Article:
Mexico is a country that takes pride in preserving its ruins, because they tell so much about its history. The nation of Mexico was built overtime at the crossroads where various civilisations lived, grew, met, fought – and ultimately, were taken over by the Hispanics. But there is so much evidence of the lives of its various people in pre-colonial times, from the Zapotecs through the Mayans to the Aztecs.
I loved learning some of their stories as I visited some of the most important historic sites in Mexico.
Monte Albán, a historical site near Oaxaca, is important for two main reasons: it’s one of the earliest cities in pre-colonial Central America; and it was the epicentre of the Zapotec civilisation for around a millenium, starting from 500 BC.
What impressed me most there (and, to be honest, in all sites I visited) is the sheer scale of those cities. They were built thousands of years ago, long before we had cranes, calculators, architectural firms and conservation policies – and yet the sites are huge, precisely designed, and show marks of skilful planning and advanced societies. For example, archeologists found some walls at Monte Albán that seem to indicate there was a separation between different social classes, with the ability for more prominent citizens to spy on the lower classes from above.
The ancient city of Teotihuacán is one of the most famous – and most visited – sites in Mexico. And it’s also one of the most confusing. No one seems very sure who built it; all that’s sure is that it was occupied by various indigenous civilisations along the years (and centuries), and that it was one of the most important cities in the region at its peak (around 300-450 AD), both by its size and influence.
What I found most interesting about Teotihuacán was the layout of the city. It’s got one massive main street, the Avenue of the Dead, with the Citadel at one end and the Pyramid of the Moon at the other end. The former is home to a temple to the Feathered Serpent, a site where archeologists found remains of many human sacrifices, which designates it as a religious and political centre (as religion was so prevalent in those days that religious leaders would also have the political power). Along the Avenue is the biggest pyramid onsite, the Pyramid of the Sun. The precise use of this one and the Moon isn’t known though.
The Temple of the Feathered Serpent Quetzalcoatl
One thing we know is that people would have lived in building complexes across and around the city, with signs of different neighbourhoods for different ethnic groups. Walking along the Avenue, I could just imagine life there: people strolling by, popping into shops, visiting temples to give offerings, attending political gatherings. It felt almost like… us.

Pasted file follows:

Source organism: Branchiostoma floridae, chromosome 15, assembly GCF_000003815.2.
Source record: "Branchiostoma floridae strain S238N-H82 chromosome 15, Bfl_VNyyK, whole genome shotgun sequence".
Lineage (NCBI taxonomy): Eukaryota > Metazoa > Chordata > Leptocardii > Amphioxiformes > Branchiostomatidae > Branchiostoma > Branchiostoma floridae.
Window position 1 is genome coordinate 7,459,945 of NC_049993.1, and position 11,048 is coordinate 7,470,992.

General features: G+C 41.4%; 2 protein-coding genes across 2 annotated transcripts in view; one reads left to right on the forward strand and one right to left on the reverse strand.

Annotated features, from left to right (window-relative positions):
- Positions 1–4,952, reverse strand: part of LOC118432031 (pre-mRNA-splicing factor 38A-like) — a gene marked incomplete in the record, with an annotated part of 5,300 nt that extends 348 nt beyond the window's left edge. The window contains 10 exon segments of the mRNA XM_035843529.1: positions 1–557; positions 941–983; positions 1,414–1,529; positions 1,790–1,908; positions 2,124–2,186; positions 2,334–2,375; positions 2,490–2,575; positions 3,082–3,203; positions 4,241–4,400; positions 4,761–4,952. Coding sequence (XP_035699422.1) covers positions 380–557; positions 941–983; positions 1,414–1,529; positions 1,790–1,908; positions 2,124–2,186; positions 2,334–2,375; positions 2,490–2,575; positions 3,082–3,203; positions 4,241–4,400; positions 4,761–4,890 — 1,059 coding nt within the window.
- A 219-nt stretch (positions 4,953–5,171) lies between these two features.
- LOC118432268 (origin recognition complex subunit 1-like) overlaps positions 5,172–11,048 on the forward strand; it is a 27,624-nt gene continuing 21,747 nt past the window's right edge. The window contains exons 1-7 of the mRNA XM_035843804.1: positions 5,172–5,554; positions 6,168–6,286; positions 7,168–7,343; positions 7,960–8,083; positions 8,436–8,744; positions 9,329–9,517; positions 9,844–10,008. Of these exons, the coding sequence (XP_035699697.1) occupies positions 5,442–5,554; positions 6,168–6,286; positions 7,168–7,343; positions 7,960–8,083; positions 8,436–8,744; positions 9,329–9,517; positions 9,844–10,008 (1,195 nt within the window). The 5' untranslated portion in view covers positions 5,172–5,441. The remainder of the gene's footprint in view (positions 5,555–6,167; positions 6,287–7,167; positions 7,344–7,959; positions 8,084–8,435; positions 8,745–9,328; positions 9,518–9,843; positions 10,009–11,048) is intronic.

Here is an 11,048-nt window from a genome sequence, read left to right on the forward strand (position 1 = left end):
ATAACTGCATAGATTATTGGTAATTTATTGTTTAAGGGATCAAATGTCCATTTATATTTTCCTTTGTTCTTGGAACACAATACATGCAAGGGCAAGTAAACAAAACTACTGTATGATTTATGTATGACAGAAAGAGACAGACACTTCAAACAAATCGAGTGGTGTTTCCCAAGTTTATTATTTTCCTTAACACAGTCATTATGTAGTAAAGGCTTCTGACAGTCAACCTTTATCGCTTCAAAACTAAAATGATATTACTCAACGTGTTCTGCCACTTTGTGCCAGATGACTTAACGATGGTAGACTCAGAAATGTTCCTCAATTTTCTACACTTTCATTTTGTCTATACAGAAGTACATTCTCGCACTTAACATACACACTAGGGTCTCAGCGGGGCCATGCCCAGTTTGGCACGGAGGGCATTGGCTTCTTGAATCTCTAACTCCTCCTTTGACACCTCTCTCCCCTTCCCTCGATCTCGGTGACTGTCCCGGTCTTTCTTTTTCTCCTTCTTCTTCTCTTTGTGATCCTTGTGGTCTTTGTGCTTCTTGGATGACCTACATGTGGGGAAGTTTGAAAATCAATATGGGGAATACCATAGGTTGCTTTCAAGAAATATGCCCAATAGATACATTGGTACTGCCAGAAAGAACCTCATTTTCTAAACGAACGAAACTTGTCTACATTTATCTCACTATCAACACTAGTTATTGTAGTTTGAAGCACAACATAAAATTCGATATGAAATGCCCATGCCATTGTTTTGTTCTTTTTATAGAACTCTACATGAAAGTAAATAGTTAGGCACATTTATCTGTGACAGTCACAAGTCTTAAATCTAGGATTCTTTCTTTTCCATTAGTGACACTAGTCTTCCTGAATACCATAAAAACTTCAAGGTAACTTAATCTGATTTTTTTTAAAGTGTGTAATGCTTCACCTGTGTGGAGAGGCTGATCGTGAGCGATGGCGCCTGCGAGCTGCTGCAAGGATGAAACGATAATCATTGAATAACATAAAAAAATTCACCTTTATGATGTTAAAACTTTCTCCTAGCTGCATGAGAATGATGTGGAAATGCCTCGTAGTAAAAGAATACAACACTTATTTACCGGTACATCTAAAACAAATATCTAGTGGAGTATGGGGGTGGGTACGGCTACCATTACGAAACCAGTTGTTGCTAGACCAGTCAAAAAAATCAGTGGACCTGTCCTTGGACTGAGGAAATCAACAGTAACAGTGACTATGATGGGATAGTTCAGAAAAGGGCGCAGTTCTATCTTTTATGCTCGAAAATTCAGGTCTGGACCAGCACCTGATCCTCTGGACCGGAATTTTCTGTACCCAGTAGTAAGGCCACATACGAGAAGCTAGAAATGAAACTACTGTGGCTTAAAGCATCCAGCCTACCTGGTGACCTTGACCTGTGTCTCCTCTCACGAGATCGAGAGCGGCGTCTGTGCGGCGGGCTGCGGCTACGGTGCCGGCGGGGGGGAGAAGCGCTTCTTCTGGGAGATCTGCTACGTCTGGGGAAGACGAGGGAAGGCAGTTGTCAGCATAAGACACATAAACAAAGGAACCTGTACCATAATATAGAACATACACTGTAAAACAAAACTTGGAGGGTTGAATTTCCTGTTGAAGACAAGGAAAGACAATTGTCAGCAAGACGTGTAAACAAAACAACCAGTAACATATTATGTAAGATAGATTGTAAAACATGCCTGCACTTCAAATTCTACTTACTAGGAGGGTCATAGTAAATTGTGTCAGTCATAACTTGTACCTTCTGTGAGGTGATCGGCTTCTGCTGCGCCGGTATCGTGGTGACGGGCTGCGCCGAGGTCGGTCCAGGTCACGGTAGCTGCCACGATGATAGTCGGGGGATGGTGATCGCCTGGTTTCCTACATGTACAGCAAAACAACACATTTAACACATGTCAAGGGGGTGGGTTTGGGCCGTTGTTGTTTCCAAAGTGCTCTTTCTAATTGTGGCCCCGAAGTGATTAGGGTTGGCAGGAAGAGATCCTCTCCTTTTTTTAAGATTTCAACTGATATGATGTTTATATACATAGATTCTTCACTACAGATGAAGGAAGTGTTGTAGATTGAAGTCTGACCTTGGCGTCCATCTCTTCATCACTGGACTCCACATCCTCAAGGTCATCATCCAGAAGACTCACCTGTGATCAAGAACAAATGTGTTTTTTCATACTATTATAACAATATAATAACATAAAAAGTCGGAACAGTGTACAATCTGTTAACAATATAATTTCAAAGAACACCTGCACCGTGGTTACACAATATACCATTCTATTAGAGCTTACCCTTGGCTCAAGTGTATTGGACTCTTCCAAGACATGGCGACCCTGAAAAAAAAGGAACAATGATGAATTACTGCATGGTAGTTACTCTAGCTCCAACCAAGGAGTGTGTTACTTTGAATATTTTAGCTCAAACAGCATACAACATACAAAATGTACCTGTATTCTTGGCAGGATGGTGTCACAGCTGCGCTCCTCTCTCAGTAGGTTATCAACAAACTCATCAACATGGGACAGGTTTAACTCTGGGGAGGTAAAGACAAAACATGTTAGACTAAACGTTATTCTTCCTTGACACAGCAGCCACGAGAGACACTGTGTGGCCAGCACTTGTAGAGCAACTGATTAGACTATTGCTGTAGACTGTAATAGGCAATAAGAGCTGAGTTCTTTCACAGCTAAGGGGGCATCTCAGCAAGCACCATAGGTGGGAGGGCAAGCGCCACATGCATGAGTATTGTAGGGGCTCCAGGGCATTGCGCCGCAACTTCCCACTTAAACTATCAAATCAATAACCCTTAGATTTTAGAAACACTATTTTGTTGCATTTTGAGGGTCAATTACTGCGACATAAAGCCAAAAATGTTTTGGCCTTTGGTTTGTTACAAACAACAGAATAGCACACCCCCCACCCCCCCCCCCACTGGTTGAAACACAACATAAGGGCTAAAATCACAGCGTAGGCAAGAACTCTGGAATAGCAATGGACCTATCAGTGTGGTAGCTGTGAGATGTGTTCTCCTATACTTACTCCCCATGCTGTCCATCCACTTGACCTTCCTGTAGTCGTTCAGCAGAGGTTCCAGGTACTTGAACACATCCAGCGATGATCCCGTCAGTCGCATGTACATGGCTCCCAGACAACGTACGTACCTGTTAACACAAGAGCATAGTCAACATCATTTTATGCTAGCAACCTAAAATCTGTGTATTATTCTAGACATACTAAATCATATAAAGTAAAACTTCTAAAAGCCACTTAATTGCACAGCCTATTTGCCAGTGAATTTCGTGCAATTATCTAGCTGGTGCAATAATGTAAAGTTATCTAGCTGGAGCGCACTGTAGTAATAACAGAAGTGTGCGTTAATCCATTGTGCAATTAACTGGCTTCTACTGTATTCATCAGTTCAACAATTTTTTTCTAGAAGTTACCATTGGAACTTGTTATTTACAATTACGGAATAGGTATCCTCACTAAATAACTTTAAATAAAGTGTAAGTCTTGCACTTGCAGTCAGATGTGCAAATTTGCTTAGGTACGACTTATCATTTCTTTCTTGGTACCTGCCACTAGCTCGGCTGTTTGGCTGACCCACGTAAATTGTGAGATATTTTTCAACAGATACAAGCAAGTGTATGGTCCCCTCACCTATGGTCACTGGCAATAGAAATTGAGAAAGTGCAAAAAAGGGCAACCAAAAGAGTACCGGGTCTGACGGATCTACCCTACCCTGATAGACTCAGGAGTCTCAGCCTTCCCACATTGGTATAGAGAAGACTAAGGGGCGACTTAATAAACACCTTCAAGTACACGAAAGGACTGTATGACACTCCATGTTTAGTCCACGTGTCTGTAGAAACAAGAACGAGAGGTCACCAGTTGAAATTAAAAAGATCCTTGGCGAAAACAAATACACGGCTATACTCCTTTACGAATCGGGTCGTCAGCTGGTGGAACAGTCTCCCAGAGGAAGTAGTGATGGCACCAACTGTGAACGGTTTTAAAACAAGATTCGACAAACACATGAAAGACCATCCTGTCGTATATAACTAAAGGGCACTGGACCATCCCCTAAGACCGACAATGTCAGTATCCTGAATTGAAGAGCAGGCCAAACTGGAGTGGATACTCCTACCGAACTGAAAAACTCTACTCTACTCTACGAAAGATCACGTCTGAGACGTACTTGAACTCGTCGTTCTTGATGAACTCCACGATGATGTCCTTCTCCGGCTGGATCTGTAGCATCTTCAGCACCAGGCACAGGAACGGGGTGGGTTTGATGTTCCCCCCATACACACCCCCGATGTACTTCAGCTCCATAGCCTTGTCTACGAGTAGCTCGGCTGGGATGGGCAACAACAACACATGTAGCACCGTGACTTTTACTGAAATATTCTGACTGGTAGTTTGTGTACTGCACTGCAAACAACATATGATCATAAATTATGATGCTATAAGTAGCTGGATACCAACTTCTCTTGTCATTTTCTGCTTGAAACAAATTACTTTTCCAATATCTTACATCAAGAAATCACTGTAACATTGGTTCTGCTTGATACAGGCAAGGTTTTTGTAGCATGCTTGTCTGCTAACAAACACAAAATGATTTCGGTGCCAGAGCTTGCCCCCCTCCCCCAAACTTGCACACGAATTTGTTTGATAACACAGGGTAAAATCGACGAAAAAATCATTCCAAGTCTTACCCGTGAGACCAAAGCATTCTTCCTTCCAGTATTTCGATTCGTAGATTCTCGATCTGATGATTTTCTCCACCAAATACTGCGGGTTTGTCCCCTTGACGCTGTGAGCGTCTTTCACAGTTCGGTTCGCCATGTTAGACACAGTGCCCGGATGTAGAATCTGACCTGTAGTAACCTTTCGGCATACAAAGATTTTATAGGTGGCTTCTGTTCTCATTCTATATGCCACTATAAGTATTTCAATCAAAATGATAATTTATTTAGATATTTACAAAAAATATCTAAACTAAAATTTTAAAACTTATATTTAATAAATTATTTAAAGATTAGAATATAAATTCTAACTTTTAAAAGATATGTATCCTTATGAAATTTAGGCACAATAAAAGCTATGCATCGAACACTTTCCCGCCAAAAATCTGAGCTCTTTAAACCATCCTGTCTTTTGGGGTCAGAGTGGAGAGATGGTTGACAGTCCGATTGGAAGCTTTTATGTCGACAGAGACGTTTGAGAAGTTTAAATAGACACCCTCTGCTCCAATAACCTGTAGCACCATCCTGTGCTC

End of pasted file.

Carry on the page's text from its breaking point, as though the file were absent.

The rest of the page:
To add to the mystery, we don’t know what the city was called at its apogee; it only gained the name Teotihuacán after its fall. The Aztecs named it ‘the place where the gods were created’ in the middle of the first millenium AD, as they believe that’s where the gods made the universe.
The Pyramid of the Sun
View of the Avenue of the Dead from the Pyramid of the Moon
The ruins of Palenque, in the south-eastern state of Chiapas, are the smallest archeological site I visited in Mexico. And yet, it was the most beautiful – its architecture is sophisticated, and its sculptures and carvings stunning, with the lush surroundings of the jungle an additional advantage (although the vegetation did take over the ruins for years, making restoration a difficult job).
The site is decidedly Mayan, and owes a great lot to its most important leader, K’inich Janaab’ Pakal (nope I can’t pronounce it either, luckily he also goes by Pakal the Great). He ruled for most of the seventh century, during which he rebuilt most of Palenque, an entreprise that his successors continued. Amongst other things, their work helped trace a lineage of Mayan rulers and record history – the most important building in Palenque is the Temple of Inscriptions, named after the high number of hieroglyphic tablets it contains, which tell stories of Maya civilisation.
It’s also the tomb of Pakal the Great – he had it built during the last years of his reign, with his son having to finish it off after he died.
The Temple of Inscriptions
If you’ve ever seen a photo of a Mexican pyramid… No doubt it was of El Castillo, the towering peak of Chichén Itzá. Found in the Yucatán Peninsula, it’s one of the greatest Mayan archeological sites, as well as being a fantastic example of mixed-style architecture: while first a Mayan settlement in the second half of the first millenium, Chichén Itzá was conquered by the Toltec people around 1000 AD, and today displays a fusion of their styles.
I’m still no expert on the differences between the two, but what I can tell you is that El Castillo is the most breathtaking example on site. It’s more than just a pretty building, though. It’s also a temple to Quetzalcoatl (yes, like in Teotihuacán). And there’s more! See, the Maya were incredibly skilled mathematicians, and this is basically a calendar.
Each side of the pyramid has 91 steps. Adding to that the top step, that’s 365 in total, just like the number of days in a year. And twice a year, on the two equinoxes, the days when the night and day are the same length, the sun casts the shadow of a snake that seems to move down the pyramid.
Meanwhile, I still need to use my phone to calculate a 20% tip.
An inventive way to represent the Feathered Serpent: serpent head sculpture, with carved feathery-snakey body
Hope you enjoyed learning a bit more Mexican history, to complement my post on its urban stories. I tried my hardest to verify all these stories (thank you National Geographic and UNESCO), but may have gotten it wrong – feel free to correct me in the comments if so!